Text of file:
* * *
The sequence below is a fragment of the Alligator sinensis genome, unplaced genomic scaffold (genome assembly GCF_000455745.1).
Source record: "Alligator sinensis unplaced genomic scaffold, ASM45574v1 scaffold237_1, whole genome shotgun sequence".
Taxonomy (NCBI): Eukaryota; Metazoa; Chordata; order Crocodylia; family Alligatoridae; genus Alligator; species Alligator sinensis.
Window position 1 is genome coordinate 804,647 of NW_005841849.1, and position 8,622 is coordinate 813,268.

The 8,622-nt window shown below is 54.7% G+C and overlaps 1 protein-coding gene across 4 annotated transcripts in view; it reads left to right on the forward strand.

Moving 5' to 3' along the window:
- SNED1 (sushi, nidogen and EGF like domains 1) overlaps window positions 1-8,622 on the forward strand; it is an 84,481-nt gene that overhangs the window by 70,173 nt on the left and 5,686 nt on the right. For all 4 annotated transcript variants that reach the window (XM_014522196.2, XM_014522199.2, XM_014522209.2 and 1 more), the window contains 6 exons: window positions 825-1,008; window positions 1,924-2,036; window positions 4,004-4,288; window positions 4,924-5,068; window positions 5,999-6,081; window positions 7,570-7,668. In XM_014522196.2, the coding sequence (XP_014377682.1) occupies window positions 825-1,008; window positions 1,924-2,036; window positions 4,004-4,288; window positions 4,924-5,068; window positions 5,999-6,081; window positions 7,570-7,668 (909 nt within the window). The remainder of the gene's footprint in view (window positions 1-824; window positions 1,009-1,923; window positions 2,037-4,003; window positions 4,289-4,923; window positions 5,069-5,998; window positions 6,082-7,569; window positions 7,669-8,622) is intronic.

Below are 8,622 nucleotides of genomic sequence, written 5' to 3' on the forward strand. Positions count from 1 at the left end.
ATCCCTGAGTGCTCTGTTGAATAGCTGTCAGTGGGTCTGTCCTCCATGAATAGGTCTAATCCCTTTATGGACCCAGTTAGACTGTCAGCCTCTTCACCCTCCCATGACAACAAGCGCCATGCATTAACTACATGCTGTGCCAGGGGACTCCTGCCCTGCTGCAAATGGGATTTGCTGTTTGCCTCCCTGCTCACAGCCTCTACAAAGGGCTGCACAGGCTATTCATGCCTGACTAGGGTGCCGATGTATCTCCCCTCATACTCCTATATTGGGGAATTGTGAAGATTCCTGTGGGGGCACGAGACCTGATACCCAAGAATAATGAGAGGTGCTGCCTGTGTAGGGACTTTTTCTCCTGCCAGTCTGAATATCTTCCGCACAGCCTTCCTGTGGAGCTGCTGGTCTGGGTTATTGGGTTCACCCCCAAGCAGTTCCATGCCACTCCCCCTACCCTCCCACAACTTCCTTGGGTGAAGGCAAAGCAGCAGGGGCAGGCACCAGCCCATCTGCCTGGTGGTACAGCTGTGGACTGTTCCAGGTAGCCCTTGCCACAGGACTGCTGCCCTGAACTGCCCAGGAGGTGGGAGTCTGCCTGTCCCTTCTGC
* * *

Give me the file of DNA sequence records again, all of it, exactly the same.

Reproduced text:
The sequence below is a fragment of the Alligator sinensis genome, unplaced genomic scaffold (genome assembly GCF_000455745.1).
Source record: "Alligator sinensis unplaced genomic scaffold, ASM45574v1 scaffold237_1, whole genome shotgun sequence".
Taxonomy (NCBI): Eukaryota; Metazoa; Chordata; order Crocodylia; family Alligatoridae; genus Alligator; species Alligator sinensis.
Window position 1 is genome coordinate 804,647 of NW_005841849.1, and position 8,622 is coordinate 813,268.

The 8,622-nt window shown below is 54.7% G+C and overlaps 1 protein-coding gene across 4 annotated transcripts in view; it reads left to right on the forward strand.

Moving 5' to 3' along the window:
- SNED1 (sushi, nidogen and EGF like domains 1) overlaps window positions 1-8,622 on the forward strand; it is an 84,481-nt gene that overhangs the window by 70,173 nt on the left and 5,686 nt on the right. For all 4 annotated transcript variants that reach the window (XM_014522196.2, XM_014522199.2, XM_014522209.2 and 1 more), the window contains 6 exons: window positions 825-1,008; window positions 1,924-2,036; window positions 4,004-4,288; window positions 4,924-5,068; window positions 5,999-6,081; window positions 7,570-7,668. In XM_014522196.2, the coding sequence (XP_014377682.1) occupies window positions 825-1,008; window positions 1,924-2,036; window positions 4,004-4,288; window positions 4,924-5,068; window positions 5,999-6,081; window positions 7,570-7,668 (909 nt within the window). The remainder of the gene's footprint in view (window positions 1-824; window positions 1,009-1,923; window positions 2,037-4,003; window positions 4,289-4,923; window positions 5,069-5,998; window positions 6,082-7,569; window positions 7,669-8,622) is intronic.

Below are 8,622 nucleotides of genomic sequence, written 5' to 3' on the forward strand. Positions count from 1 at the left end.
ATCCCTGAGTGCTCTGTTGAATAGCTGTCAGTGGGTCTGTCCTCCATGAATAGGTCTAATCCCTTTATGGACCCAGTTAGACTGTCAGCCTCTTCACCCTCCCATGACAACAAGCGCCATGCATTAACTACATGCTGTGCCAGGGGACTCCTGCCCTGCTGCAAATGGGATTTGCTGTTTGCCTCCCTGCTCACAGCCTCTACAAAGGGCTGCACAGGCTATTCATGCCTGACTAGGGTGCCGATGTATCTCCCCTCATACTCCTATATTGGGGAATTGTGAAGATTCCTGTGGGGGCACGAGACCTGATACCCAAGAATAATGAGAGGTGCTGCCTGTGTAGGGACTTTTTCTCCTGCCAGTCTGAATATCTTCCGCACAGCCTTCCTGTGGAGCTGCTGGTCTGGGTTATTGGGTTCACCCCCAAGCAGTTCCATGCCACTCCCCCTACCCTCCCACAACTTCCTTGGGTGAAGGCAAAGCAGCAGGGGCAGGCACCAGCCCATCTGCCTGGTGGTACAGCTGTGGACTGTTCCAGGTAGCCCTTGCCACAGGACTGCTGCCCTGAACTGCCCAGGAGGTGGGAGTCTGCCTGTCCCTTCTGC